Failing that, hitch a ride on the back of an ICBM. Might be a rough landing tho... and spark all out war... but hey, these are just niggles to be ironed out.
How can they mention that development time?
Aitravel itself is slightly older then 100 years and look at the development done in that time.
To slap a development time of that many years on an idea is unrealistic if people are serious about it.
The time would be more realistic if it's an average of development time and the time it takes to do the politics.
The most likely problem with the time element (over 60 years) is most likely a budgetary one. Nobody has the dollars/euros/pounds to spend on this thing.
I will note that the idea is not new. The Germans have been attempting to do this for about 60 years anyway. Never got far off the idea stage.
By pure chance I came across this web page about Buckminster Fuller with this statement.
"How can they justify large research and development budgets for next year if it were visible that the original technical gains were accruing exclusively to society from the individual preoccupations and initiatives existing entirely outside of massive government and massive corporate manufacture and distribution? The self-deceit of democracy at this moment in history by its professionally advertised aggrandisement of the "corporate image" with reputed impeccability of super-inventiveness may be the undoing of democracy's case until another century has washed away this miasmic fallacy. Not only have these professional word- and picture-factories manufactured the greatest and most persuasively erroneous myths, but they also have robbed our heritage of word- and picture-language of its incisively exquisite effectiveness."
In 2002 I got to speak to a European Commissioner who told me that it is nowadays impossible to gain funding as an individual. The end result is that we get these sort of totally ridiculous proposals and they get funded. Dreadful waste of money.
South Korea's Aerospace Research Institute (KARI) yesterday succeeded in its endeavor to send the home-grown Nuri launcher into space, then place a working satellite in orbit.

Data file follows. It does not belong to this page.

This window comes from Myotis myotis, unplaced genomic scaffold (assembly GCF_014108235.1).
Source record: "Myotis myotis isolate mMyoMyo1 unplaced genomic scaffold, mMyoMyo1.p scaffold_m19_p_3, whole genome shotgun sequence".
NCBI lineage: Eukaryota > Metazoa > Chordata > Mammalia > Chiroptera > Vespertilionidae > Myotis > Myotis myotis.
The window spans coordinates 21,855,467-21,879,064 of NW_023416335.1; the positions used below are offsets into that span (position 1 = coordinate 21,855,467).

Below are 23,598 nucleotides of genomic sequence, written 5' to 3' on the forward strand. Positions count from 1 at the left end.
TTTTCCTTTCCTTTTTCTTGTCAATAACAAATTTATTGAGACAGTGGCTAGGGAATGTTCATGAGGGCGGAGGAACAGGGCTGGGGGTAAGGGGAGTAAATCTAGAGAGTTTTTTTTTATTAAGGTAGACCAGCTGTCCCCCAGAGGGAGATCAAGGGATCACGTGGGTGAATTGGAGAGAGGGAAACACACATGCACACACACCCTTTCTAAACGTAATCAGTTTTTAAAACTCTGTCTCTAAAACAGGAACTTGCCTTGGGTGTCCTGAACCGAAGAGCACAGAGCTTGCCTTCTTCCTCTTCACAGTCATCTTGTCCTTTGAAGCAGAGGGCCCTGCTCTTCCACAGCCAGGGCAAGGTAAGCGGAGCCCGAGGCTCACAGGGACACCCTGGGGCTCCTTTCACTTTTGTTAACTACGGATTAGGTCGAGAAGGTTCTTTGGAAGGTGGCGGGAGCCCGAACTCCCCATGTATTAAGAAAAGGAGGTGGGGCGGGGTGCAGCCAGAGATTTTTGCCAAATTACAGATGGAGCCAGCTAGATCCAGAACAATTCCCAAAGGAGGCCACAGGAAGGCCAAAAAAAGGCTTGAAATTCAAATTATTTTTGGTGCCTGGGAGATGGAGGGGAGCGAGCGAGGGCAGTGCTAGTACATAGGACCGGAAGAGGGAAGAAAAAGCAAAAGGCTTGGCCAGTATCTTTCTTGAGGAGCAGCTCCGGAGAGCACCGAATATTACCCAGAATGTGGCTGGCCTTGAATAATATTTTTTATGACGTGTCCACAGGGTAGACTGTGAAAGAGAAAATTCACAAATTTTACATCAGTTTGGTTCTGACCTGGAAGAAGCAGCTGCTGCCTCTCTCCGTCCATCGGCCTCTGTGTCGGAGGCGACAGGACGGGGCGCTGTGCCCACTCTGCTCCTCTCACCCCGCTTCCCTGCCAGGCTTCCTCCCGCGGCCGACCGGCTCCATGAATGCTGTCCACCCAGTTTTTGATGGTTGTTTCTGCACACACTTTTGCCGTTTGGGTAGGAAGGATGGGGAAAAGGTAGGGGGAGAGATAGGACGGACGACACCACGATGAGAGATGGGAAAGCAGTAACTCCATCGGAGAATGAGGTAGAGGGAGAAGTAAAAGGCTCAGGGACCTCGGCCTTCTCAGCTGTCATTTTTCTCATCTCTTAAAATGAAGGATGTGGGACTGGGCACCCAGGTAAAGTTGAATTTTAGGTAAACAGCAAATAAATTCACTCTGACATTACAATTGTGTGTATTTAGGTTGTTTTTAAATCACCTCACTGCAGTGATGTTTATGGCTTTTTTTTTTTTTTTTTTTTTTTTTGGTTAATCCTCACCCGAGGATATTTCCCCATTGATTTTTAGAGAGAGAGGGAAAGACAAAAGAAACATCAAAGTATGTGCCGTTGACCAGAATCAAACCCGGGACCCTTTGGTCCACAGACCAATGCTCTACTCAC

The launch was scheduled for earlier in June but was delayed by weather and then again by an anomaly in a first-stage oxidizer tank. Its October 2021 launch failed to deploy a dummy satellite, thanks to similar oxidizer tank problems that caused internal damage.
South Korea was late to enter the space race due to a Cold War-era agreement with the US, which prohibited it developing a space program. That agreement was set aside and yesterday's launch is the culmination of more than a decade of development. The flight puts South Korea in a select group of nations that have demonstrated the capability to build and launch domestically designed and built orbital-class rockets.
NanoAvionics has unveiled a 4K satellite selfie taken by a GoPro Hero 7 as the company's MP42 microsatellite flew 550km above the Coral Sea and Great Barrier Reef.
Space selfies are hardly new. Buzz Aldrin snapped an image of himself during 1966's Gemini 12 mission, and being able to get a picture of spacecraft can be invaluable when diagnosing issues.
The MP42 microsatellite was launched aboard a SpaceX Falcon 9 earlier this year and the camera (mounted on a space-grade selfie stick) sprung out to snap shots to demonstrate techniques to check for payload deployment, micrometeoroid impacts, and general fault detection.
NASA is finally ready to launch its unmanned Orion spacecraft and put it in the orbit of the Moon. Lift-off from Earth is now expected in late August using a Space Launch System (SLS) rocket.
This launch, a mission dubbed Artemis I, will be a vital stage in the Artemis series, which has the long-term goal of ferrying humans to the lunar surface using Orion capsules and SLS technology.
Earlier this week NASA held a wet dress rehearsal (WDR) for the SLS vehicle – fueling it and getting within 10 seconds of launch. The test uncovered 13 problems, including a hydrogen fuel leak in the main booster, though NASA has declared that everything's fine for a launch next month.
China is claiming that as of Wednesday, its Tianwen-1 Mars orbiter has officially photographed the entire Red Planet. And it's shown off new photos of the southern polar cap and a volcano to prove it.
"It has acquired the medium-resolution image data covering the whole globe of Mars, with all of its scientific payloads realizing a global survey," state-sponsored media quoted the China National Space Administration (CNSA) announcing.